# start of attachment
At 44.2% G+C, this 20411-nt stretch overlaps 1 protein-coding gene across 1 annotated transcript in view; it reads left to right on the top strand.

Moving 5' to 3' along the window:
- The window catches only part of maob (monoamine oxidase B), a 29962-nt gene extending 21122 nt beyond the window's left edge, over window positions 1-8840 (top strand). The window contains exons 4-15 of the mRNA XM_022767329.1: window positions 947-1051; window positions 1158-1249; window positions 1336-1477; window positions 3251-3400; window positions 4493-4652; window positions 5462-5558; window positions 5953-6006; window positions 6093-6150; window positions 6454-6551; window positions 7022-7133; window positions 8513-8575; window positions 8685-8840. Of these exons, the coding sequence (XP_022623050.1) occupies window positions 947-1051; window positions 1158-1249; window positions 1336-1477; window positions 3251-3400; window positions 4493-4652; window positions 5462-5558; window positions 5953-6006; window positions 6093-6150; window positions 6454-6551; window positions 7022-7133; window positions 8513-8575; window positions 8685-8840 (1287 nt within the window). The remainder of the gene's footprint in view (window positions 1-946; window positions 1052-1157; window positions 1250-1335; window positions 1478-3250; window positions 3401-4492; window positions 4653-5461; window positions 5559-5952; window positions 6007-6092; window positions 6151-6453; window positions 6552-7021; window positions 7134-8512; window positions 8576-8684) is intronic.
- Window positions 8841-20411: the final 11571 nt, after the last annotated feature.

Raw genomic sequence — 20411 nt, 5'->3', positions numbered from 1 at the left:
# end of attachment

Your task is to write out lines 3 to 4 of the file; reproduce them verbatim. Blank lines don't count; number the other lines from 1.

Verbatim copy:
- The window catches only part of maob (monoamine oxidase B), a 29962-nt gene extending 21122 nt beyond the window's left edge, over window positions 1-8840 (top strand). The window contains exons 4-15 of the mRNA XM_022767329.1: window positions 947-1051; window positions 1158-1249; window positions 1336-1477; window positions 3251-3400; window positions 4493-4652; window positions 5462-5558; window positions 5953-6006; window positions 6093-6150; window positions 6454-6551; window positions 7022-7133; window positions 8513-8575; window positions 8685-8840. Of these exons, the coding sequence (XP_022623050.1) occupies window positions 947-1051; window positions 1158-1249; window positions 1336-1477; window positions 3251-3400; window positions 4493-4652; window positions 5462-5558; window positions 5953-6006; window positions 6093-6150; window positions 6454-6551; window positions 7022-7133; window positions 8513-8575; window positions 8685-8840 (1287 nt within the window). The remainder of the gene's footprint in view (window positions 1-946; window positions 1052-1157; window positions 1250-1335; window positions 1478-3250; window positions 3401-4492; window positions 4653-5461; window positions 5559-5952; window positions 6007-6092; window positions 6151-6453; window positions 6552-7021; window positions 7134-8512; window positions 8576-8684) is intronic.
- Window positions 8841-20411: the final 11571 nt, after the last annotated feature.